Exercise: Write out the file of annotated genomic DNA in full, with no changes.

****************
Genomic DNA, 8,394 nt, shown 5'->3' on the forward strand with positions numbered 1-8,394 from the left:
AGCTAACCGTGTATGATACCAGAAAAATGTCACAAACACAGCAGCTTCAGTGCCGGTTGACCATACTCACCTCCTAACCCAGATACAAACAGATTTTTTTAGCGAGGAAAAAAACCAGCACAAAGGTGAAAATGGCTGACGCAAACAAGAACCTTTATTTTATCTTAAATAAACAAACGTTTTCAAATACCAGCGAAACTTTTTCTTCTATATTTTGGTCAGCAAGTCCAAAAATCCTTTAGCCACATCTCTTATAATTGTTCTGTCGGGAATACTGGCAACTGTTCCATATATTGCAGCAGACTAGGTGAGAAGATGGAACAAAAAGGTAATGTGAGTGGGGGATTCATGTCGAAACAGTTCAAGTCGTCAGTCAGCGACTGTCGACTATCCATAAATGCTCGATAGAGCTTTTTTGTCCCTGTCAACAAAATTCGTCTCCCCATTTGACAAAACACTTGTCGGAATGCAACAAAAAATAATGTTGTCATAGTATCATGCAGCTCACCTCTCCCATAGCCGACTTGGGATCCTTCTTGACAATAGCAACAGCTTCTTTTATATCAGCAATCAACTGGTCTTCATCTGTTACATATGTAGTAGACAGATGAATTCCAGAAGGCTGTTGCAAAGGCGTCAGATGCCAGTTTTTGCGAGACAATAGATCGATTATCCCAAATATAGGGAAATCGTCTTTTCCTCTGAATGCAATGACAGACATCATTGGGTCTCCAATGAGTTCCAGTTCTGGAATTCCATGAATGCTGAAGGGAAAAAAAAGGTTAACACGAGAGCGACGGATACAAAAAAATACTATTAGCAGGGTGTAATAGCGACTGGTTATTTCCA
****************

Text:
Genomic DNA, 8,394 nt, shown 5'->3' on the forward strand with positions numbered 1-8,394 from the left:
AGCTAACCGTGTATGATACCAGAAAAATGTCACAAACACAGCAGCTTCAGTGCCGGTTGACCATACTCACCTCCTAACCCAGATACAAACAGATTTTTTTAGCGAGGAAAAAAACCAGCACAAAGGTGAAAATGGCTGACGCAAACAAGAACCTTTATTTTATCTTAAATAAACAAACGTTTTCAAATACCAGCGAAACTTTTTCTTCTATATTTTGGTCAGCAAGTCCAAAAATCCTTTAGCCACATCTCTTATAATTGTTCTGTCGGGAATACTGGCAACTGTTCCATATATTGCAGCAGACTAGGTGAGAAGATGGAACAAAAAGGTAATGTGAGTGGGGGATTCATGTCGAAACAGTTCAAGTCGTCAGTCAGCGACTGTCGACTATCCATAAATGCTCGATAGAGCTTTTTTGTCCCTGTCAACAAAATTCGTCTCCCCATTTGACAAAACACTTGTCGGAATGCAACAAAAAATAATGTTGTCATAGTATCATGCAGCTCACCTCTCCCATAGCCGACTTGGGATCCTTCTTGACAATAGCAACAGCTTCTTTTATATCAGCAATCAACTGGTCTTCATCTGTTACATATGTAGTAGACAGATGAATTCCAGAAGGCTGTTGCAAAGGCGTCAGATGCCAGTTTTTGCGAGACAATAGATCGATTATCCCAAATATAGGGAAATCGTCTTTTCCTCTGAATGCAATGACAGACATCATTGGGTCTCCAATGAGTTCCAGTTCTGGAATTCCATGAATGCTGAAGGGAAAAAAAAGGTTAACACGAGAGCGACGGATACAAAAAAATACTATTAGCAGGGTGTAATAGCGACTGGTTATTTCCA